NASA announced the names of the four astronauts assigned to Artemis II, the mission that will fly around the Moon to confirm all of Orion’s systems operate as designed with crew aboard in the actual environment of deep space.
This flight test will be NASA’s first Artemis flight with a crew and will pave the way to land the first woman and next man on the Moon during Artemis III.
Building on those missions, NASA’s Artemis program will return humans to the Moon for long-term exploration and future missions to worlds beyond, including Mars.
Reid Wiseman will be the Commander.
He was selected in June 2009 as a member of the NASA Astronaut Group 20 and qualified as an astronaut in 2011.
Wiseman served as Flight Engineer aboard the International Space Station (ISS) for Expedition 41 in 2014 and most recently served as the Chief of the Astronaut Office.
Before joining NASA, he was a Navy Aviator and test pilot.
Victor Glover will serve as the Pilot.
He is a captain in the U.S. Navy where he pilots F/A-18 and is a graduate of the U.S. Air Force Test Pilot School.
Glover was selected as an astronaut in 2013 and was the pilot of the SpaceX Crew-1 mission to the ISS, the first post-certification mission of SpaceX’s Crew Dragon spacecraft.
He then served as a Flight Engineer on the International Space Station for Expedition 64.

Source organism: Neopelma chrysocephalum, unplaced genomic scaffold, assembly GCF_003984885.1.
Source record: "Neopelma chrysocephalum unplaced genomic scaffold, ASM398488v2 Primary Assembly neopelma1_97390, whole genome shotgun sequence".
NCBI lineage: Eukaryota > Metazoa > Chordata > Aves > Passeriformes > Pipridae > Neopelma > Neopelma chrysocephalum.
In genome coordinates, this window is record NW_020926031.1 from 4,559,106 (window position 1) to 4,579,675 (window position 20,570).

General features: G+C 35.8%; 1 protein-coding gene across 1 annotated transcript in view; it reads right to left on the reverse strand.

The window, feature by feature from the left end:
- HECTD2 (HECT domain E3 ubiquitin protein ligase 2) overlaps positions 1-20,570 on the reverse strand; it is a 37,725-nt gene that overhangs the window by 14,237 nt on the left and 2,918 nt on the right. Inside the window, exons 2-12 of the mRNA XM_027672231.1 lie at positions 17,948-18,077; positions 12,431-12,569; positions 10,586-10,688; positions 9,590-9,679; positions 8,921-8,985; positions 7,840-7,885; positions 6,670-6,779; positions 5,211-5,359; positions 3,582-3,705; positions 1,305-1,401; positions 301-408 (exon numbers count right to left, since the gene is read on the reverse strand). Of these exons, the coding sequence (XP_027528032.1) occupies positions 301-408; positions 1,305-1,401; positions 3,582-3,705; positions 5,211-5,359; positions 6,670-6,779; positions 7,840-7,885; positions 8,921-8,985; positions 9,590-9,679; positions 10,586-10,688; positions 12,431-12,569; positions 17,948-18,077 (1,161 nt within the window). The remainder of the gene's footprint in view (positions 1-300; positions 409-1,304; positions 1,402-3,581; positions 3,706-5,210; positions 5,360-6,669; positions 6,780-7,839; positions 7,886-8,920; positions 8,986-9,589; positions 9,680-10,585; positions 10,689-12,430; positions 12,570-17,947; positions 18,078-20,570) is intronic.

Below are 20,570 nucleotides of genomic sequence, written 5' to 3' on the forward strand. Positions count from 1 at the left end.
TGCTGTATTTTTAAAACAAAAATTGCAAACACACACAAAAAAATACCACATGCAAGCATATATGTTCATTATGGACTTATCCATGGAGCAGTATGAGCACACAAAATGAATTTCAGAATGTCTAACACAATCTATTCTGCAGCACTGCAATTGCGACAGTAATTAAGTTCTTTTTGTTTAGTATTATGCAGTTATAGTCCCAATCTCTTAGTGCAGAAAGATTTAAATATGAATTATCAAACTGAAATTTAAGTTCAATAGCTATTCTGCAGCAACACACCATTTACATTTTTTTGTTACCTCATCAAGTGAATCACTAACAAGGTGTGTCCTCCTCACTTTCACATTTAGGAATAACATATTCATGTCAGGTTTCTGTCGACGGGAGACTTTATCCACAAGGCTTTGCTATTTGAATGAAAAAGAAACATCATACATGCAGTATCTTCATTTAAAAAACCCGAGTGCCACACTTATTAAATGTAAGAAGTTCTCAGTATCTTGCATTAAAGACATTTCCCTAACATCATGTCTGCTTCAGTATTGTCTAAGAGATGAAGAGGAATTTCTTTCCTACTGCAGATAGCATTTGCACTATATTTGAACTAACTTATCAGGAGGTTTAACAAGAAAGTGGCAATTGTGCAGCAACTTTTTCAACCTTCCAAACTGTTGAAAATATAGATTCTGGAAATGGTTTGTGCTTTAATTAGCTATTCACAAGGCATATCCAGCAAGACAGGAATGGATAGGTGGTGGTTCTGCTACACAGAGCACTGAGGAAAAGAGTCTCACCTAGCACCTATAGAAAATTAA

Christina Koch will be a Mission Specialist.
She was selected as a NASA astronaut in 2013 and served as a Flight Engineer on the ISS for Expeditions 59, 60, and 61.
Christina Koch set a record for the longest single spaceflight by a woman with a total of 328 days in space and participated in the first all-female spacewalk alongside Jessica Meir.
She holds a Bachelor of Science in electrical engineering and physics and a Master of Science in electrical engineering.
Jeremy Hansen is the second Mission Specialist and represents Canada.
He was selected to join the Canadian Space Agency (CSA) in the 2009 CSA selection.
Before becoming a Canadian astronaut, he was a Royal Canadian Air Force captain and pilot.
Hansen holds a Bachelor of Science in space science and a Master of Science in physics.
*All Crew images credits are to
The Artemis II mission is set to launch in 2024, from NASA’s Kennedy Space Center in Florida in a way similar to Artemis 1.
With crew aboard this mission, Orion and the upper stage will orbit Earth twice to ensure systems work as expected while still close to our planet.
After 90 minutes, the spacecraft will change its initial orbit into a high-Earth orbit; this maneuver will enable it to gain enough speed for the eventual push toward the Moon.
After the burn to enter high-Earth orbit, Orion will separate from the upper stage, and mission controllers at NASA will monitor the spacecraft as the astronauts switch it to manual mode.
The crew will assess the performance of the life support systems necessary to generate breathable air and remove the carbon dioxide and water vapor produced by the astronauts.
After this check, they will remove the Orion Crew Survival System suits they wear for launch and reentry.
After completing checkout procedures, Orion will perform a propulsion move that will send Artemis II on a trip of about four days around the moon before it returns home.